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Passengers and commuters want convenient, safe, and faster mobility to reach their destinations. There is great inconvenience for people who take multiple rides (tricycle, jeep or bus, MRT/LRT, jeep again to destination, reverse the process going back home). Taking a taxi is good but there are many complaints like choosy drivers, robbery, or sex molestation inside the cab, etc.
The Philippine Statistics Authority (PSA) released the Labor Force Survey (LFS) April 2019 last week and the result was generally good compared to April 2018: both unemployment and underemployment rates in 2019 have significantly declined, and labor force participation rate (LFPR) has increased. Thus, the labor force Q1 data seem to contradict the GDP Q1 data where growth has decelerated further.
Some good news in the world energy sector here. One, world oil prices keep falling, WTI is now only $51+ per barrel vs $62 a month ago and $75 in early October 2018. Two, the US cemented its role as the world’s largest oil producer, its output now 12.4 million barrels per day (mbpd) vs. 8.8 mbpd at the end of the Obama administration. Three, the oil-price decline is despite joint OPEC + Russia oil production cut to force higher prices. China is perhaps the world’s biggest oil consumer but it remains a mid-tier oil producer.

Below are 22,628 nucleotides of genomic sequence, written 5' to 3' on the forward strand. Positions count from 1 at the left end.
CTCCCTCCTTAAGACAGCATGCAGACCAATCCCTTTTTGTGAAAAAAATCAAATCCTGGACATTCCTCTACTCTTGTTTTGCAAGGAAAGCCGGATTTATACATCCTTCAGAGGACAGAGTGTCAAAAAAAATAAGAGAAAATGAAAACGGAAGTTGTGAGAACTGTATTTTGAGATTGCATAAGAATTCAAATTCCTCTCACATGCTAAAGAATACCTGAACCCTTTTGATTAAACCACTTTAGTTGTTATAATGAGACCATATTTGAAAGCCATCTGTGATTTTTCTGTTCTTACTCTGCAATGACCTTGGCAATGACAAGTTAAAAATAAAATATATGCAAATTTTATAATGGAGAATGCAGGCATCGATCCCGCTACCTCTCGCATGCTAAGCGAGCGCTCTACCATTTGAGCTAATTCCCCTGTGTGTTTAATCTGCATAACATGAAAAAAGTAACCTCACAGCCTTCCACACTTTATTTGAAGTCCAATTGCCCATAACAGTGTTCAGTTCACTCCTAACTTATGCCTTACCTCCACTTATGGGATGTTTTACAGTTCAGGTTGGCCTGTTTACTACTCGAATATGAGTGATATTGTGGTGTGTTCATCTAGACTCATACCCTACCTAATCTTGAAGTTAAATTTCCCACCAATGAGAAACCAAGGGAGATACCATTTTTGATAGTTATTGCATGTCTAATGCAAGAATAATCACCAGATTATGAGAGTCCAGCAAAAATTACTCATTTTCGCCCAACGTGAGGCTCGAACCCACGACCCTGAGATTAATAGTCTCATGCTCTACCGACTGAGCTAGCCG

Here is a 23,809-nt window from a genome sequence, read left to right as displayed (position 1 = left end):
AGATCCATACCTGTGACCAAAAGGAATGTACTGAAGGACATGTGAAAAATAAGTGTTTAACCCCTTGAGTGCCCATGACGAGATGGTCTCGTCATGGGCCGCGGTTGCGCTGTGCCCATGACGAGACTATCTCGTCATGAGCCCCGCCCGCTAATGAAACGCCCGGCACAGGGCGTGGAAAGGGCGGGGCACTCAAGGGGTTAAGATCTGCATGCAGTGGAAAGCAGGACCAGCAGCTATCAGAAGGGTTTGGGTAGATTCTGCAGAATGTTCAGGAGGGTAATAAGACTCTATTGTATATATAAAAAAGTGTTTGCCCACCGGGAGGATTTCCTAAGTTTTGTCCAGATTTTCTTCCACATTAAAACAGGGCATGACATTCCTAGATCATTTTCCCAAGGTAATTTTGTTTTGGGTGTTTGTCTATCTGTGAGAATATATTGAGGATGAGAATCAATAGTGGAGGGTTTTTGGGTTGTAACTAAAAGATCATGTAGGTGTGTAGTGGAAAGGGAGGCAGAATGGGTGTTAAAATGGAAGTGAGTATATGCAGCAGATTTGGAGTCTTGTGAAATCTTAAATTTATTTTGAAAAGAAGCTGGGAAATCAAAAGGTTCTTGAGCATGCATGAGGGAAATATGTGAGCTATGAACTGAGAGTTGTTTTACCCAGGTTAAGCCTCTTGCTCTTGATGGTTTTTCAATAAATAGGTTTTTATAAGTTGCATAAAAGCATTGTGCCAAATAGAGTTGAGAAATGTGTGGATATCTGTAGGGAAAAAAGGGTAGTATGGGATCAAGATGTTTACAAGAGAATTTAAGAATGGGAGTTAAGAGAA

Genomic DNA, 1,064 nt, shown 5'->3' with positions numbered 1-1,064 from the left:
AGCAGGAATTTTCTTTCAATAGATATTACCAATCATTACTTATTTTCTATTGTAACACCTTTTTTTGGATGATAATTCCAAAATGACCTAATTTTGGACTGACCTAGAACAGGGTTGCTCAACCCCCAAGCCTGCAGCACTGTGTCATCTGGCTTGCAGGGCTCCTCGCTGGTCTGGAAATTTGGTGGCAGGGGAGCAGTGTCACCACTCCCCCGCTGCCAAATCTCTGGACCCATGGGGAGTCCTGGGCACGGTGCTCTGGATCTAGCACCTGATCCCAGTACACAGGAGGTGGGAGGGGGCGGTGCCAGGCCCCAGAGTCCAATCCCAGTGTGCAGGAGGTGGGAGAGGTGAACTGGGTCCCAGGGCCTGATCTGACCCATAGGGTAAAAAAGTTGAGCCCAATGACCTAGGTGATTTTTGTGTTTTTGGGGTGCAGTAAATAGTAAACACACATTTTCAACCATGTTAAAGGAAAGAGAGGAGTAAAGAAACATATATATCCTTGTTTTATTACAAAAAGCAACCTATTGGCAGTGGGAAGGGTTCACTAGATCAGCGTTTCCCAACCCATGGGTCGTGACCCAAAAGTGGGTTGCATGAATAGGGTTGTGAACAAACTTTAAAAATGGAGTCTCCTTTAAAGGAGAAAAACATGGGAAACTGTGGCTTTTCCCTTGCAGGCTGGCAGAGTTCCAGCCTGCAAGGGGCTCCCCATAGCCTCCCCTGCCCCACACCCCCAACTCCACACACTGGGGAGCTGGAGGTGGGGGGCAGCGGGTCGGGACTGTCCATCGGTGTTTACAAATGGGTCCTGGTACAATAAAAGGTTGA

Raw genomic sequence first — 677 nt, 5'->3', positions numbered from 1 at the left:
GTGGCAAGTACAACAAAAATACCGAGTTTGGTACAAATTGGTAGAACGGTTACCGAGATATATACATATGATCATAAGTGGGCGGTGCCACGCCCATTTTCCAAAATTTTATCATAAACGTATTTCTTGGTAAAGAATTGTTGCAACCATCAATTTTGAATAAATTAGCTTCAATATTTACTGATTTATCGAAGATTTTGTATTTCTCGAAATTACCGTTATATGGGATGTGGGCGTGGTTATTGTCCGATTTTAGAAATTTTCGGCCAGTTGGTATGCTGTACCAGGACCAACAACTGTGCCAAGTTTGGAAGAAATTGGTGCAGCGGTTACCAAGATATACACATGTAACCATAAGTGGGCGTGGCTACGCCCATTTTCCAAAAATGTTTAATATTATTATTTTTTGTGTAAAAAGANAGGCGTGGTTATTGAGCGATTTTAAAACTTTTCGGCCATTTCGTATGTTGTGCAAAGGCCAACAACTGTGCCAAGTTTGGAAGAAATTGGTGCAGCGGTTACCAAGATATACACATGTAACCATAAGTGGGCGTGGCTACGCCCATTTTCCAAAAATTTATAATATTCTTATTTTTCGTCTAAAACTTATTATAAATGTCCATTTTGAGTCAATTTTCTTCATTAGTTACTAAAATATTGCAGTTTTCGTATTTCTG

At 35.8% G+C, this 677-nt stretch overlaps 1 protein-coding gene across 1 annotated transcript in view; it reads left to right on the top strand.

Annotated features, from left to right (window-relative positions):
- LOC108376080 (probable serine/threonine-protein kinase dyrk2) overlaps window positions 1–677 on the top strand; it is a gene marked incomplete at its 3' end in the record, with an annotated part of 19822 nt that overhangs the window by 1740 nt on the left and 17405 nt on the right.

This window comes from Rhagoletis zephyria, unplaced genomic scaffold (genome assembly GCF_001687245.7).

Metro Manila is composed of 17 cities and has a population of 13.1 million in 2016, the 18th largest city in the world. This 13 million would swell to around 15 million at daytime when people from neighboring provinces come to the big city to study, work, do business and so on. This is big, but not so big compared to other cities around the world like Tokyo, Delhi and Shanghai. Other Asian cities will soon have 10+ million people like Bangkok and Ho Chi Minh (see table).
Many economists along with other social scientists and social philosophers, enjoy playing God, by which I mean laying out in detail their own private versions of the “good society” without being required to suggest ways and means of implementing their precepts or even defend these precepts with democratic political processes. -- James Buchanan